New rules formed to govern wheat imports

July 14, 2008 12:00 am

, NAIROBI, July 14 – Agriculture Minister William Ruto has formulated rules governing the importation of wheat flour, which are set to apply in relation to the quantity as specified under the Mutual Tariff Concessions for the Common Market of East and Southern Africa (COMESA).

In a schedule published in the Kenya Gazette last Friday, Ruto spelt out the rules that are likely to bring sanity in the well perforated market.

In the new rules, auction on rights to import wheat flour under the COMESA tariff concession will be open to all interested persons, for the expression of interest.

The Agriculture Minister indicated that the participation in the auction shall however be via catalogue only.

Those intending to participate will be required to purchase the catalogue at a cost of Sh200,000 which will be deposited at the Ministry offices in Nairobi, after which a receipt will be issued.

The deposit would be in form of a Banker’s cheque and would be addressed to the Agriculture Permanent Secretary.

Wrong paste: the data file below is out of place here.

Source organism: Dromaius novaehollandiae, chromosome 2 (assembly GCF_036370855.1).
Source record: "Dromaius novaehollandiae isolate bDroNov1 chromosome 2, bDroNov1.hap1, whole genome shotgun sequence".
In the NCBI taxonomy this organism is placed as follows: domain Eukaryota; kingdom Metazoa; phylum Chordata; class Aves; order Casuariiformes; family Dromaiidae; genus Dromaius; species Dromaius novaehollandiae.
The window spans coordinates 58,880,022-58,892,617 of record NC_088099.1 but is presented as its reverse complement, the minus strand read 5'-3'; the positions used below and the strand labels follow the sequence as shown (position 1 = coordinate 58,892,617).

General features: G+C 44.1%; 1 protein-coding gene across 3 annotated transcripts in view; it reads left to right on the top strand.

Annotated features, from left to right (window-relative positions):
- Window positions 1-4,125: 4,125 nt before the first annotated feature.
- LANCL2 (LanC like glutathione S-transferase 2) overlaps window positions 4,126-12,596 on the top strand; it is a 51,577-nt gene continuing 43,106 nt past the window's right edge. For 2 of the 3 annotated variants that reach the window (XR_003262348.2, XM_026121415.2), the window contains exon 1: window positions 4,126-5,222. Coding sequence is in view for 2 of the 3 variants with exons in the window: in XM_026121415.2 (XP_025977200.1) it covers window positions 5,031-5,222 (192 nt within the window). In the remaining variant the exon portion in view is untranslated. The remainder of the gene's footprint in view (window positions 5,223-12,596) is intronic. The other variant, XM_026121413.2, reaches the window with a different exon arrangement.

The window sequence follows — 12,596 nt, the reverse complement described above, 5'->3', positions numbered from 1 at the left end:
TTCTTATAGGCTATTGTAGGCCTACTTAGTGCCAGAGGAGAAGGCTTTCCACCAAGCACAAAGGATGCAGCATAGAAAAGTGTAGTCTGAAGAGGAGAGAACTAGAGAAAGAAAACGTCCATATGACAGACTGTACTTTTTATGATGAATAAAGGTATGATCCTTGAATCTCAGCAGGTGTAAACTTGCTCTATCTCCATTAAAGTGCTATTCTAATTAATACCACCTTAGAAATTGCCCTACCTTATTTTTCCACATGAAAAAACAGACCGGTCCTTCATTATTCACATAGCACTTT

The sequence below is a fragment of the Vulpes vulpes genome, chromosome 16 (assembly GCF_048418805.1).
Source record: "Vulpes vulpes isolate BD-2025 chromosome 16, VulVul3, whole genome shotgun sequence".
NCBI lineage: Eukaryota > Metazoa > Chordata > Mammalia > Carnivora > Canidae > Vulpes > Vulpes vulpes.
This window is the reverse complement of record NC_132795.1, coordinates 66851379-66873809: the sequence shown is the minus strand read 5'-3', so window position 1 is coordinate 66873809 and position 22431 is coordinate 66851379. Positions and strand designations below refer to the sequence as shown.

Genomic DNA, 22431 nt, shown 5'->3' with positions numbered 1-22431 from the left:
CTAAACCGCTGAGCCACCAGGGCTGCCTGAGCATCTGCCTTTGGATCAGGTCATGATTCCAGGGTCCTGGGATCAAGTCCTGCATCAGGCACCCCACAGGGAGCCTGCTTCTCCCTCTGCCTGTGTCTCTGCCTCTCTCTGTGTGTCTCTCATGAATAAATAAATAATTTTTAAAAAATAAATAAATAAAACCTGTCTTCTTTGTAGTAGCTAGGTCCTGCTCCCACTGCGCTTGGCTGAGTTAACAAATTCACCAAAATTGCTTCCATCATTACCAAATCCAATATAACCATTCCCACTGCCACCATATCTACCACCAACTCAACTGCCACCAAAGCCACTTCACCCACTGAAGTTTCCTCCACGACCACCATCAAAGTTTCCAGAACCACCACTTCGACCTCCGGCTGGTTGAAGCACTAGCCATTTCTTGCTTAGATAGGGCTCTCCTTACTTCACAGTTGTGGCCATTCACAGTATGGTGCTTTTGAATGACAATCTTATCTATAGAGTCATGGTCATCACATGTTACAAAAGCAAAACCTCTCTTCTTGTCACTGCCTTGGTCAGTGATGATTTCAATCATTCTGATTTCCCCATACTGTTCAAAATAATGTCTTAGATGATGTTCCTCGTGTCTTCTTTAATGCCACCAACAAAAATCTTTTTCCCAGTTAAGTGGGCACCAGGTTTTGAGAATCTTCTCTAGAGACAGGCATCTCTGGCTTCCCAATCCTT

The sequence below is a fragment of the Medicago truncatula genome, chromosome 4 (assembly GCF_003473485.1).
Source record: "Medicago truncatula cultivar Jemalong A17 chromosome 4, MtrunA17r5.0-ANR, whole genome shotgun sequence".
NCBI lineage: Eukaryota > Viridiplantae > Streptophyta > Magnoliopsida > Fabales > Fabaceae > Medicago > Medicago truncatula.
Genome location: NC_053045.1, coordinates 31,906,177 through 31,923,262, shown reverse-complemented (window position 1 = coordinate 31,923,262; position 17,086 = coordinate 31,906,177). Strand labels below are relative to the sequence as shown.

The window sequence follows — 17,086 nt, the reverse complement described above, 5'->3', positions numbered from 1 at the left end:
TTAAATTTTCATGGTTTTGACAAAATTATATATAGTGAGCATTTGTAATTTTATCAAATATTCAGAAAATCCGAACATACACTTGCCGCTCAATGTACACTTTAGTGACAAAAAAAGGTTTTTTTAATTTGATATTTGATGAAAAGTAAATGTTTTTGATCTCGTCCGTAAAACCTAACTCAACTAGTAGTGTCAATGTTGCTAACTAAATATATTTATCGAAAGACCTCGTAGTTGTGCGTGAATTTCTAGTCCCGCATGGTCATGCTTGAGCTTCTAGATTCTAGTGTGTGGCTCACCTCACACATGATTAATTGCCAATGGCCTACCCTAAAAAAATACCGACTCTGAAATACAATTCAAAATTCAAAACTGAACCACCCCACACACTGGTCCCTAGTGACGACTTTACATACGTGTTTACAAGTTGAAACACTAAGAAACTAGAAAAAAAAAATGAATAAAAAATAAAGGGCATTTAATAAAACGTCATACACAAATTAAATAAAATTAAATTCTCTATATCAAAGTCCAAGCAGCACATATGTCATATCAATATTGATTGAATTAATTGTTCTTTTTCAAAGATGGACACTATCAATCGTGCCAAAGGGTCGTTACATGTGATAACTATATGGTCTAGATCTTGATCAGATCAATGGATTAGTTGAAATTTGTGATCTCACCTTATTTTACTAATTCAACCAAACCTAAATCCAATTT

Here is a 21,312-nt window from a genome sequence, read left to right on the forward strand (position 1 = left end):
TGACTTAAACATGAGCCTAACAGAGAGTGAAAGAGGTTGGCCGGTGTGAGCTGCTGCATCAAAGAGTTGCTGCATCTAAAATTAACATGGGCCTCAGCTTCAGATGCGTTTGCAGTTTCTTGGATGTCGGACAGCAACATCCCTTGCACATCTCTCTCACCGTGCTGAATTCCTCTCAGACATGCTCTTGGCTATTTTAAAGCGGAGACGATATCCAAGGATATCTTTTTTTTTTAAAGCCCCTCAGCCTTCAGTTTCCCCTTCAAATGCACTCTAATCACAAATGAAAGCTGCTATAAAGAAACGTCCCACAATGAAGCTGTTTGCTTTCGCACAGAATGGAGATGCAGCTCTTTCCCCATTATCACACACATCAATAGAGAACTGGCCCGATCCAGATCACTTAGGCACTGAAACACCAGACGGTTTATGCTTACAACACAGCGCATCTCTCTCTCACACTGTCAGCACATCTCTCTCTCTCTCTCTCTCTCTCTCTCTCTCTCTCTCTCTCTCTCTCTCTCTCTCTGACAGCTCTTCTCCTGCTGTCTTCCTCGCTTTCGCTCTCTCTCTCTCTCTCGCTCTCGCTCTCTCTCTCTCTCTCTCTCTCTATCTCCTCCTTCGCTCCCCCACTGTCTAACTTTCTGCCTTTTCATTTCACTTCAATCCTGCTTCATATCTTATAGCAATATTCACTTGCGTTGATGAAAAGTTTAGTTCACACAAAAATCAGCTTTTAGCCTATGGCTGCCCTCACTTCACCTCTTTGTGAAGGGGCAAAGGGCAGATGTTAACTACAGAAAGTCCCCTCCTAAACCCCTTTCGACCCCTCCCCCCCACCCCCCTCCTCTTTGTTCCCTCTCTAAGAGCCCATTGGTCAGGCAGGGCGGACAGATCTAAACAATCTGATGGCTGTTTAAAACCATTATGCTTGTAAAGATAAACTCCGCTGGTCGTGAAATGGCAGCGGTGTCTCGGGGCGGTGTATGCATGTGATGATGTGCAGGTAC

“The rights to import shall be sold in lots of one thousand tonnes each,” the rules stated.

It also stated that the bid price of each shall be determined by the difference between the former warehouse price of a given quality of domestic wheat flour and the cost of insurance and freight, together with port handling charges for an even quantity of imported wheat flour.

The highest bidder in these new rules is considered to be the person offering the largest margin in the bid process.

“A successful bidder shall be required to pay the full amount of the bid price less the deposit paid, within 14 days of the winning bid, failure to which the bidder shall forfeit the bid and the deposit paid,” a paragraph in the new rules read.

The new rules however bestow all the regulatory rights to the Ministry, which would be expected to accept or rejects bids and fix the minimum bid amount.

These rules come against the backdrop of a recent tax waiver on imported wheat which players feel was a relief for consumers of the grain and its products.

The Agriculture Minister announced the reduction from 35 percent, in line with a regional initiative to harmonise import duties on goods entering the East African Community’s (EAC) common market.

Kenyan millers, however, have been pushing for total elimination of the tax, saying it was the only way that would enable them compete in the regional wheat flour market.

Uganda levies zero-tariff on the commodity and the survival of farmers there is threatened by cheap imports. Tanzania levies import duty at 10 per cent.


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